There are many limitations imposed by Medicaid on the financial resources of applicants. If you wish to protect your eligibility for Medicaid benefits in the future, it is important to discuss your options with our Charlotte Medicaid planning attorney. Issues to consider during your Charlotte Medicaid planning should also include how and when you can transfer assets out of your estate.
The cost of long-term care is extremely high and continues to rise. According to some reports, the national average cost for nursing home care is upwards of $90,000, but the actual expense differs from state to state and nursing home to nursing home. In order to be prepared to cover these costs, you must consider Medicaid planning. Another important issue to consider is the five-year Medicaid look-back period. Our Charlotte Medicaid planning attorney can explain how it can affect you.
How Does Medicaid Determine Countable Assets and Resource Allowances?
Medicaid imposes a limit on countable assets of $2,000 per individual. Before you can determine whether you meet this limitation on eligibility, you must first understand which assets are “countable” under Medicaid’s rules. For example, homes with an equity limit of $552,000 are not countable. Also, if you have a spouse that is still capable of living independently, then your spouse can retain half of all countable assets up to $126,420 (in 2019). This is referred to as the Community Spouse Resource Allowance.
Overlooking the Future Costs of Health Care is a Mistake
Most clients are used to having health insurance and often take that for granted. Unfortunately, if you become accustomed to your health insurance defraying substantial medical expenses you will not be prepared for the more substantial costs of long-term care. It is also a mistake to rely on Medicare benefits to cover these costs because Medicare does not cover custodial or residential health care, in other words, nursing home care or living assistance.
What is the Medicaid Look-Back Period?
The reality is, the Medicaid program is the best option for most seniors who need living assistance or nursing home services. Medicaid is a need-based government health insurance program that can cover this type of custodial care. However, because it is a needs-based, there is a limitation on countable assets.
The five-year Medicaid look-back period means that your eligibility may be delayed if you simply give away your assets within five years of submitting your application for Medicaid benefits. Basically, the value of the assets you give away that could have been used to pay for your nursing home care will be used to delay your actual benefits. In other words, if you give away assets that would have paid for 12 months of nursing home care, then your eligibility would be delayed by 12 months. Consequently, you would be forced to pay for your care for that 12-month period out of your own pocket.
Let our Charlotte Medicaid Lawyer Look for Exceptions That May Apply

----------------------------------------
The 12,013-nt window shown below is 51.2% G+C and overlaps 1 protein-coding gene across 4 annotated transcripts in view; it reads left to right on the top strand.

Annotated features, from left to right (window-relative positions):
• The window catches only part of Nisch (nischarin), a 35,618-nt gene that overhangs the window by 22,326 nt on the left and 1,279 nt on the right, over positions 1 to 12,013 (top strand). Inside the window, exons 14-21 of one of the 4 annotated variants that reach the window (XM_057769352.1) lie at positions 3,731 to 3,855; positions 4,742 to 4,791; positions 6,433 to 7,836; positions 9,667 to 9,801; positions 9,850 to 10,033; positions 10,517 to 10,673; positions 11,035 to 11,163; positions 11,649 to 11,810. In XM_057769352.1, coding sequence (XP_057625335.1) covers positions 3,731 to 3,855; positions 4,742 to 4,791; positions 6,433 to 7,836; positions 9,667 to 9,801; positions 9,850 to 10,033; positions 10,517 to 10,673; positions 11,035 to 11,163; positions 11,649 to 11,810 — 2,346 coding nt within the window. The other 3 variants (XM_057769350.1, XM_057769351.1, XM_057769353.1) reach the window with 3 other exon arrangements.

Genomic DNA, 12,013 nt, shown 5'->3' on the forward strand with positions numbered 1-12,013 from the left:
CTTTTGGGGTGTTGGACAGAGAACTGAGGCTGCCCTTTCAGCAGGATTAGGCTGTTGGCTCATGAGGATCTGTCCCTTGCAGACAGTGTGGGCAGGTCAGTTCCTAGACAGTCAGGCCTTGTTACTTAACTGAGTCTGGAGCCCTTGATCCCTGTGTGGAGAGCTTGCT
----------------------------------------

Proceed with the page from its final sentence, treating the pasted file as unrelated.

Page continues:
The good news is, there are some exceptions to the Medicaid look-back rule that may apply to you. For instance, if you have an adult child who has been living in your home with you providing the care that you need for at least two years before you apply for Medicaid to pay for a nursing home, you may be able to give the child the home without violating the five-year look-back.
The fact that your caregiver could assume ownership of your home without violating the look-back is helpful, but there are other options as well. Comprehensive Charlotte Medicaid planning is the best way to proceed if you want to qualify for Medicaid when the time comes. If you take the appropriate steps, you can protect your assets for your loved ones after you are gone.
Charlotte Medicaid Attorney Recommends Medicaid Trusts
Although the assets that have been conveyed into a revocable living trust are still countable for the purposes of Medicaid eligibility, there is another type of trust you can consider. Irrevocable trusts cannot be rescinded or dissolved. Assets that have been conveyed into an irrevocable Medicaid trust are not countable when it comes to eligibility after the look-back period.
Furthermore, any income-producing assets can be transferred to an income-only Medicaid trust. The principal would not be counted towards eligibility, but you can still receive income from the earnings of the trust before you apply for Medicaid. However, the income may be absorbed by nursing home costs if you do eventually qualify for Medicaid to pay for living assistance.
Join us for a free seminar today! If you have questions regarding Medicaid eligibility or any other Medicaid planning matters, please contact the experienced attorneys at The Potter Law Firm for a consultation. You can contact us either online or by calling us at (704) 944-3245 (Charlotte, NC or Huntersville, NC), or for individuals in Kentucky at (606) 324-5516 (Ashland, KY) or (859) 372-6655 (Florence, KY). We are here to help!